Still historians such as Salvatore de Renzi and Charles Daremberg, curator of the National Library in Paris, Leclerc, author of History of Arab Medicine, relied on this account. The German Moritz Steinscheider wrote a book dedicated to Constantine, printed in Berlin in 1865. German medical historian Karl Sudhoff created his Berber-Islamic thesis after discovering new and important documents touching on Constantine's life and religion in the village of La Trinità della Cava, which he published in the journal Archeion in 1922. According to Karl Sudhoff, Constantine emigrated first to Italy as a merchant in Sicily, moving to Salerno, where he was called Constantine Siculus. Speaking no Italian, a North African doctor named Abbas of Curiat, from an island lying off the town of Mahdia in North Africa became his interpreter. Suffering from an illness, he took refuge with the king's brother Gusulf, where he noted that Abbas did not ask for the usual bottle of urine, the doctor who came to examine him was inexperienced.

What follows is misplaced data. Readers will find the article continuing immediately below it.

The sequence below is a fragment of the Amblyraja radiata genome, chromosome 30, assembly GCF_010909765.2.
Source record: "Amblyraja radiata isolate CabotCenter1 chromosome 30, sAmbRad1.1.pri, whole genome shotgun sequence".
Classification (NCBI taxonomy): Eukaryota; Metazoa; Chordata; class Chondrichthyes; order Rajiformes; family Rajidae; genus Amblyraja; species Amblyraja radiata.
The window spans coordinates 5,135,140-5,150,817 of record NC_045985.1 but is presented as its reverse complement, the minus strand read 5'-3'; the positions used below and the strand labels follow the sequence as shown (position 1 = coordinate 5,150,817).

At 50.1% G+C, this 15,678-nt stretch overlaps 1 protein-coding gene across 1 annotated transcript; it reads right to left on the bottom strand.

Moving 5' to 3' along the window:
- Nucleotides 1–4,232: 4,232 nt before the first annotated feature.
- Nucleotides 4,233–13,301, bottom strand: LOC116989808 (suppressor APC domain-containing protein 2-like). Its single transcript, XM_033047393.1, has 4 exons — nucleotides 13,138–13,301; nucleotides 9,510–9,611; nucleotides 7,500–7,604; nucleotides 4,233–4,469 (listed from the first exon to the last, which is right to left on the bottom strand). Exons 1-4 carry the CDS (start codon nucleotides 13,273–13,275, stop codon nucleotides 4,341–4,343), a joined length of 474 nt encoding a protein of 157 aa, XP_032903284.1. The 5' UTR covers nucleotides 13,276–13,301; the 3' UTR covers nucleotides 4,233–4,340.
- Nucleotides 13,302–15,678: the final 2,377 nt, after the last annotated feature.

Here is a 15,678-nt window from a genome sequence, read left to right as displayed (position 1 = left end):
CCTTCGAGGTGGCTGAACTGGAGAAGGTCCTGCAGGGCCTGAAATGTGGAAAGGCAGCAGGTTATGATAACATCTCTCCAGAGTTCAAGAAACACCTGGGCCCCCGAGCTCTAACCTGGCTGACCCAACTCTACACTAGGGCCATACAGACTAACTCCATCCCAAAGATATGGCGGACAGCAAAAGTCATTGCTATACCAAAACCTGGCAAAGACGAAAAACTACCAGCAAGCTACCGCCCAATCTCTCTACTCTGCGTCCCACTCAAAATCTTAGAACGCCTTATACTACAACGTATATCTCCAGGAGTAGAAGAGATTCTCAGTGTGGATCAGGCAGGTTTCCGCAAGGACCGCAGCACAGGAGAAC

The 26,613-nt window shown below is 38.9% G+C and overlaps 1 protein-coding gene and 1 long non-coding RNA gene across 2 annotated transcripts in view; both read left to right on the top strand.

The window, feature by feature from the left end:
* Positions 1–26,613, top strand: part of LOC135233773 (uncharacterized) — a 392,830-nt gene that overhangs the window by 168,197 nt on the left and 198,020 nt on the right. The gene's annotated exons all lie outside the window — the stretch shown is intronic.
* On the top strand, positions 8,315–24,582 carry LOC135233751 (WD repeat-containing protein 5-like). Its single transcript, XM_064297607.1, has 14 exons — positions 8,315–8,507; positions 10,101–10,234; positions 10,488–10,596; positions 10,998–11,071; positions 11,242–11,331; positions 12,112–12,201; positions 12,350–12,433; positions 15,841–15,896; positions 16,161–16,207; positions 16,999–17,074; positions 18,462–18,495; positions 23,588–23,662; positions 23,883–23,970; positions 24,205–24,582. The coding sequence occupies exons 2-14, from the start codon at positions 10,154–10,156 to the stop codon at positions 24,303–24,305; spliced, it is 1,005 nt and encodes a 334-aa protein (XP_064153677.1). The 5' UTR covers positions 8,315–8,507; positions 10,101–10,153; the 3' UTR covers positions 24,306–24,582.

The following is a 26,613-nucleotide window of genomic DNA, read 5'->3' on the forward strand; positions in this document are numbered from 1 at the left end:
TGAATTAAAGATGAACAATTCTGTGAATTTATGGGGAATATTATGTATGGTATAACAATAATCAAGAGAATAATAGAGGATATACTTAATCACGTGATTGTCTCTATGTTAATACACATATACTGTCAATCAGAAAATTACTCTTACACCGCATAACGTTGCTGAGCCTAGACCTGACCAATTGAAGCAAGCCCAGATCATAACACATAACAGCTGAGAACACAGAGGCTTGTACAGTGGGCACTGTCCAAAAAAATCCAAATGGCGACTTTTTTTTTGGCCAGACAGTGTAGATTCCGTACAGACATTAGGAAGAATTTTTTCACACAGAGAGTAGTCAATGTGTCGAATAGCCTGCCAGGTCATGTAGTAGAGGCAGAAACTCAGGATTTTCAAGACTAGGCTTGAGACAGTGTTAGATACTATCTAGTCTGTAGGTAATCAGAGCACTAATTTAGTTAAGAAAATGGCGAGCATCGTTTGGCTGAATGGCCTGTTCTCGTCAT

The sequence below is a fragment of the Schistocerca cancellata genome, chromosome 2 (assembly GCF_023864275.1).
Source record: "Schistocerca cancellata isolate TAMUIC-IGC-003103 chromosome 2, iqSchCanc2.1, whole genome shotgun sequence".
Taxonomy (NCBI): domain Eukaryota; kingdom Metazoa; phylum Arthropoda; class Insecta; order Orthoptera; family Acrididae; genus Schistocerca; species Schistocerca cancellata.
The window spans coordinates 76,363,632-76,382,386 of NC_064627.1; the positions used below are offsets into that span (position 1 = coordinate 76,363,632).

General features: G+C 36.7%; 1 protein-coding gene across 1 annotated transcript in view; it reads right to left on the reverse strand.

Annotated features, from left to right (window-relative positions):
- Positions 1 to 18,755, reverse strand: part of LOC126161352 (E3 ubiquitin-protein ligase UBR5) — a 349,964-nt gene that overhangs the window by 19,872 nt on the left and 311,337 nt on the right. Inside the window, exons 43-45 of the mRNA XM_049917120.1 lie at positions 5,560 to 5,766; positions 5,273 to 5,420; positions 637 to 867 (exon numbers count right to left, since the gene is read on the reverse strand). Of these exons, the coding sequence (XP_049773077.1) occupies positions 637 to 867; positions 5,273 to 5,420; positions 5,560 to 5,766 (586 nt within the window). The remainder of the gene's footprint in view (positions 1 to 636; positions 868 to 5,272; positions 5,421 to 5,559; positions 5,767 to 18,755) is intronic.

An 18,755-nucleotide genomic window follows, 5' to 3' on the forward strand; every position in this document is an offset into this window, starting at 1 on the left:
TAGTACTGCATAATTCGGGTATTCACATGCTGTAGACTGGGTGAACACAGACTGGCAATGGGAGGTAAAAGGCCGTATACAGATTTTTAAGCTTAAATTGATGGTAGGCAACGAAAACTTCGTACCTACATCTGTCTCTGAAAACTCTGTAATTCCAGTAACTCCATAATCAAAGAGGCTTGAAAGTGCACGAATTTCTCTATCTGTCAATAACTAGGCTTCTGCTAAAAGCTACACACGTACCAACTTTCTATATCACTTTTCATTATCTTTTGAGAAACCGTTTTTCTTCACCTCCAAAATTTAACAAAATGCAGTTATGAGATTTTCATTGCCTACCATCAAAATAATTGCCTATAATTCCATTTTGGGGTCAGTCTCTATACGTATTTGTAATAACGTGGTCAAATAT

After asking in vain to see any good Italian books on medicine, he concluded that medicine in Italy was limited to simple practical knowledge. Having an extensive general knowledge, Constantine discovered a mission in life. After recovering, Constantine returned to Carthage in North Africa, practiced medicine for three years, collecting many books of medicine returned to southern Italy with his treasure. En route to Salerno he passed by the coast of Lucania by boat, where north of the Gulf of Polycastro a storm damaged some manuscripts, including the first three parts of the books of Ali Ibn Abbas Al Majoussi, which were lost. Arriving in Salerno with what remained of the books, Constantine converted to Christianity moved to Cassino, where he worked as an interpreter; the Sudhof story ends with this event. These are the parts borrowed and translated word-for-word from the study of Karl Sudhoff, a scientist who had a thorough knowledge of history and was renowned for reliable research. Although a trader, Constantine was learned, not surprising because education in the great mosque of the Zaytuna in Tunis and the homes of scientists was open to all.